before you meet Live In Our last part 2You see his arrow piercing the cheek of a man about to hit Lev’s sister Yara with a hammer. There is nothing hidden in Lev’s introduction. He’s quick and calculated, navigating through the trees in the dark like a spirit, or perhaps even a small wild animal, to stay hidden and rescue his sister from a religious cult she desperately tried to escape from.
Abby—the anti-hero and divisive focus of the latter half of the game—was cuffed by the neck and is within seconds of losing her life when she hears Liv for the first time. His voice was sharp, fast, high-pitched and full of worry as he called out his sister’s name, leaping over a stone barrier as easily as a 13-year-old boy, drawn with a bow and arrow. Abby thinks she survived.
Liv looks at his sister, then looks at Abby – his head shaved, his eyebrows furrowed, his mouth cocked – unsure if he should cut off Abby, because her people have long been at war with his own, fighting for control of Seattle in a post-apocalyptic world. The infection destroyed it.
So when Yara asks Lev to cut her off, Lev uses his voice to respond. “She’s one of them,” he says. But Yara is adamant. He must save her. All life, you see, is precious. Liv does as he says, albeit a little reluctantly, and when Abe is released, the three of them begin their harrowing journey into the night.
One: There are two sides to every story
Liv is a minor character in Our last part 2Quite possibly the most controversial and most talked about game of the last generation since then Released a year ago. Players wear Abby’s shoes in the latter half of the game as she embarks on a path to redemption. But the story of Liv, a 13-year-old transgender teen forced into exile when his community rejected him, is more compelling.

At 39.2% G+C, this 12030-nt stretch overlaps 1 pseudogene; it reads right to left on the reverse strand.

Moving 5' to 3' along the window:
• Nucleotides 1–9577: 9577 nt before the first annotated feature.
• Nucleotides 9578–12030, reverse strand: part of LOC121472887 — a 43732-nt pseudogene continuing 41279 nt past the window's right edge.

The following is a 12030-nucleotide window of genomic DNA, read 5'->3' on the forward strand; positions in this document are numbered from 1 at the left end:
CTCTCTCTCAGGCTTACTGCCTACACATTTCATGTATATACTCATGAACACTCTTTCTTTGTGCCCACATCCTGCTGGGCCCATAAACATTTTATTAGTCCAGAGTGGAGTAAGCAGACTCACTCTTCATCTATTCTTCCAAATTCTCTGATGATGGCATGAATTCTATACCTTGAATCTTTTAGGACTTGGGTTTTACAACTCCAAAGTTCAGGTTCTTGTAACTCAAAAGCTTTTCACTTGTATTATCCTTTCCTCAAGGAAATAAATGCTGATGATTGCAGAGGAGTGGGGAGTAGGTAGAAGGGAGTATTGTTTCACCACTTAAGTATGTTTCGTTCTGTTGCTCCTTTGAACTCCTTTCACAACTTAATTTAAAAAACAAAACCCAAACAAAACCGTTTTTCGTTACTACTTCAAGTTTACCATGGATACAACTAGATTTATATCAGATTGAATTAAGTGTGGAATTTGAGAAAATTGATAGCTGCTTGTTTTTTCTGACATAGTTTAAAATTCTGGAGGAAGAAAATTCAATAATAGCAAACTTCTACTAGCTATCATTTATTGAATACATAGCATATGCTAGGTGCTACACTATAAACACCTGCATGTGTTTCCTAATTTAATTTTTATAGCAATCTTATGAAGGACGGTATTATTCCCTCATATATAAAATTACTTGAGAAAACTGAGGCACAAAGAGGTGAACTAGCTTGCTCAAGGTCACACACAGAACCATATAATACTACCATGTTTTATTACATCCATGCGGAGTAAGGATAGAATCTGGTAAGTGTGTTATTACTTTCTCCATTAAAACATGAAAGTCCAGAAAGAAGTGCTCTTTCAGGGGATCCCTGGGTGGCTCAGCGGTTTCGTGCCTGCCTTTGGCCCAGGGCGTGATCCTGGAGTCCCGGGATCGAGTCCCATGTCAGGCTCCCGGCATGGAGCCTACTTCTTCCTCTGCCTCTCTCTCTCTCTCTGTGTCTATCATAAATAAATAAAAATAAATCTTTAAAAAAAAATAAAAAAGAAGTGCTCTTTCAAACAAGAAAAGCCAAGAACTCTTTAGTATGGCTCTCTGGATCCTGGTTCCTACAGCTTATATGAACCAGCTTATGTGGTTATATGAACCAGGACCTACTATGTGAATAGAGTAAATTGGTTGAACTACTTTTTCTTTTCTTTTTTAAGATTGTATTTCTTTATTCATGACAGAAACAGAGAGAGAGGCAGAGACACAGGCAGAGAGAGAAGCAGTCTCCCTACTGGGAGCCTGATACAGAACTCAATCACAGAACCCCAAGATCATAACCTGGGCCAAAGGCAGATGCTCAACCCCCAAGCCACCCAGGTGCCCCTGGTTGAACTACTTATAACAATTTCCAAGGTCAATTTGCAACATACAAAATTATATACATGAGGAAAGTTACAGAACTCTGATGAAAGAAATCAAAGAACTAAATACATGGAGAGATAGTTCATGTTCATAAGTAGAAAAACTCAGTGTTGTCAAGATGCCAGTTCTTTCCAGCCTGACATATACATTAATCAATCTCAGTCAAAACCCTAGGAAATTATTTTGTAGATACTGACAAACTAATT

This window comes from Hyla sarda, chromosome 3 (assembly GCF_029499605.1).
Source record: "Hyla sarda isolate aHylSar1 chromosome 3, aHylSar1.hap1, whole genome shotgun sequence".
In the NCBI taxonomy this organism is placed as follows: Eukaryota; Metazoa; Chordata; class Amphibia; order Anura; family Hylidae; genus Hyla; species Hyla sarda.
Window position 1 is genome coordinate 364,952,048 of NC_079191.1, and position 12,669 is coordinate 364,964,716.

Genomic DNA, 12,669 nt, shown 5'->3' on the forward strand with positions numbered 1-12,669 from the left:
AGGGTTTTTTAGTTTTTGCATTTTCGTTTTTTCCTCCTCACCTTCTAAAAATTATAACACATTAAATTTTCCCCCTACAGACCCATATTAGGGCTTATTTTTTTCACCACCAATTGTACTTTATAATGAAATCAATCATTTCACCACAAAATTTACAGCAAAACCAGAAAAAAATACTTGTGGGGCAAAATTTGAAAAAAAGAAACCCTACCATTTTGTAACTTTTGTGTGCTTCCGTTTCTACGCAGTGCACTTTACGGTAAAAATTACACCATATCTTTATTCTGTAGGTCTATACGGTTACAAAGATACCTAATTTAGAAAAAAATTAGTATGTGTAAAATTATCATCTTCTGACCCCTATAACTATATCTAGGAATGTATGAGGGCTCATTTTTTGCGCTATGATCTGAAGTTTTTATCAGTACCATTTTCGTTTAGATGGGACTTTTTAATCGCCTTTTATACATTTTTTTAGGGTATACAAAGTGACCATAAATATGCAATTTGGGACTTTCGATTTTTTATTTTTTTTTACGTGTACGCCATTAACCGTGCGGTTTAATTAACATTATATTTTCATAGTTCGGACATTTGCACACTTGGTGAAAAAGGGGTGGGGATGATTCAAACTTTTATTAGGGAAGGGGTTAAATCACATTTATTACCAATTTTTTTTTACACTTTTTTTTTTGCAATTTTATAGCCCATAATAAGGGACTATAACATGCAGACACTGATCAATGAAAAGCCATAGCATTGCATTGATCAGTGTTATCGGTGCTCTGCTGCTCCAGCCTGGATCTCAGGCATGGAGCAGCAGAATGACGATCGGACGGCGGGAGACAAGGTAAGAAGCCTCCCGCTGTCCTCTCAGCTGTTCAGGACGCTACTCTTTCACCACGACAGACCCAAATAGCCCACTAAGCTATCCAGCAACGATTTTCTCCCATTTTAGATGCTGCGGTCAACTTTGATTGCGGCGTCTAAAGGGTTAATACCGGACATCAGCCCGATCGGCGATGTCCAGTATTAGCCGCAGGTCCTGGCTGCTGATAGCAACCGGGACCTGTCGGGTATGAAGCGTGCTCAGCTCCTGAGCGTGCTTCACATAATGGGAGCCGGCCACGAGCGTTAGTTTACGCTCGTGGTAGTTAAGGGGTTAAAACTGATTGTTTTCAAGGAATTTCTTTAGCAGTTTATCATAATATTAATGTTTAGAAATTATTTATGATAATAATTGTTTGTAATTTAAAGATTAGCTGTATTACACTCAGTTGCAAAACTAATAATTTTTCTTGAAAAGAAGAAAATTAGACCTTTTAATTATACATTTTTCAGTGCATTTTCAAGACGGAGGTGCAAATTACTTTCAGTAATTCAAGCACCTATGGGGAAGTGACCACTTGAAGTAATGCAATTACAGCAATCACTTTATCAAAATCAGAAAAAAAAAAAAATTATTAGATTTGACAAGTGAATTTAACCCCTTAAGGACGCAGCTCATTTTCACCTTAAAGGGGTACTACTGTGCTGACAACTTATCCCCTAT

Liv is a fugitive from the Seraphite, an authoritarian religious sect whose members adhere to strict, predetermined roles. He defied the role assigned to him as the wife of an elder Serafti, and shaved his head, a decision reserved for males. By reclaiming his identity in this way, he puts himself and his family at risk.
“One of the things we wanted to explore was this made-up religion, and how religion, especially organized religion, can also adapt to those wonderful and horrific things in terms of spirituality but also xenophobia and the exclusion of certain identities,” says Neil Druckman, Creative Director and Co-Chairman of Naughty Dog, the developer of the game. “Anytime you do something like this, you want to make sure it’s not an icon, and it’s something that fits into the story.”
Liv’s story is full of complexity. In a world filled with unbearable violence and grief, a world where it is easier to worry about the enemy than to care about others, Liv simply wants to be left alone to live his truth in peace. He is full of hope and certainty – he knows without a doubt who he is and what kind of person he wants to become – and asks for nothing in return but to be allowed to do so. Out. Liv’s story resonates with many in the LGBTQ community, as it is a familiar tale of belonging and survival.
But over the course of the game, Liv has evolved from a quiet, reticent boy struggling to find his place in the world to the game’s most compelling character and lonely voice of reason. In fact, the second half of Our last part 2 Hanging on Lev’s every word, every action, and every chance to discover his voice.
Two: the scars of a past life
Originality in acting was a major factor in bringing Liv back to life. It is also a difficult role for the actor. As a secondary character, Lev’s development is driven by artificial intelligence, as a reaction to what the player does, as does Abe. Hundreds of lines are logged to calculate each variable or possible outcome in the game.